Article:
The employment of women began in the post-Civil War era, and as the nature of business became more complex, this spurred the emergence of the white collar worker who was formally trained in basic business skills like bookkeeping and typing. These very skills were considered transferable to the skilled work of computing. Though women were frequently paid less than male white collar workers, by 1875, “one out of six hundred office workers was female, and within a decade, women would fill one out of fifty jobs.”3
The employment of women as computers by the Harvard Observatory began in 1875, when Anna Winlock approached the new director for a position. Winlock was the eldest daughter of Joseph Winlock, the former director of the Observatory and former superintendent of the National Almanac, who had died suddenly, leaving his family nearly destitute. She was hired at 25 cents an hour, and was soon joined by Selina Bond, the daughter of her father’s predecessor, and Rhoda Saunders, a recent high school graduate recommended to the observatory by the Harvard President.4
When Edward C. Pickering became the director, he accelerated the hiring of women computers, and by 1880, the entire staff was made up of women. Pickering was considered liberal for his hiring of women, but he continued to offer them half the pay of male computers, declaring “to attain the greatest efficiency, a skillful observer should never be obliged to spend time on what could be done equally well by an assistant at a much lower salary.”5 Some women were offered 30-35 cents an hour, but all worked “six days a week, averaging seven hours daily, which they could divide by spending five at the Observatory and two at home in afternoon or evening.”6 Later, undoubtedly experiencing a twinge of guilt over the excellence of his computing staff, Pickering revised his earlier statements on salary, protesting “against the injustice of using skilled personnel year after year on the same wage scale.”7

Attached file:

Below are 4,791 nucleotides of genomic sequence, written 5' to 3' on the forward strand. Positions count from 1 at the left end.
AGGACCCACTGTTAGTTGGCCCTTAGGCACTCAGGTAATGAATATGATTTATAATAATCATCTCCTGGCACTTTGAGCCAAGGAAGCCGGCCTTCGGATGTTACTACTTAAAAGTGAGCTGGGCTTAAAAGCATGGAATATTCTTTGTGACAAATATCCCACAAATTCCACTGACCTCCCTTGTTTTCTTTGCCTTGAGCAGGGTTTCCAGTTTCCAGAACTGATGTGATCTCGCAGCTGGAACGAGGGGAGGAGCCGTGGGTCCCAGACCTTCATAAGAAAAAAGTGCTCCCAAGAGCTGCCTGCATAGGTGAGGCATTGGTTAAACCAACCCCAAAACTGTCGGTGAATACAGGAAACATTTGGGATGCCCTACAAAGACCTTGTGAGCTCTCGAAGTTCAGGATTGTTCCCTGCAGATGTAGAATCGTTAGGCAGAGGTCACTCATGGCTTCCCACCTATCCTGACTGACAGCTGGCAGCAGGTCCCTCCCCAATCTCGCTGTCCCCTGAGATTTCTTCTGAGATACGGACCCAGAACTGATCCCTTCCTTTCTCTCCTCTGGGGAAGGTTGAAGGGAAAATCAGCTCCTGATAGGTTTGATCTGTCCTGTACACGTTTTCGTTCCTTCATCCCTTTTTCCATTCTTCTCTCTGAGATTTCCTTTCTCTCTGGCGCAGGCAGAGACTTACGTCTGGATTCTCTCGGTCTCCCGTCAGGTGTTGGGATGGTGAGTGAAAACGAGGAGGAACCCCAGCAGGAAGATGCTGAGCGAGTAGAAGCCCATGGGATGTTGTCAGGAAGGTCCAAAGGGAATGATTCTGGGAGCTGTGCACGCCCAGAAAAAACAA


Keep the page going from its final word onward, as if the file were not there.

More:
The government was slower to hire women computers, with only Maria Mitchell and another woman working for the Coast Survey and the Nautical Almanac in 1893, and the Naval Observatory not hiring a female computer until 1901.8 Nevertheless, the female computers at Harvard (soon dubbed “Pickering’s Harem” as a fond, yet very telling moniker that revealed opinions about women in the male-dominated field), made a number of stellar discoveries in astrophysics, such as “Mrs. Fleming’s discovery that variable stars of a certain type may be proved variable by the bright lines in their spectra, and Miss Maury’s discovery that Beta Aurigae is a close binary, proved so from the study of its spectrum.”9 Helen Leah Reed describes their work as falling into three responsibilities:
Computing, based on the work of others. For twenty years some women have always been included in the corps of Harvard computers.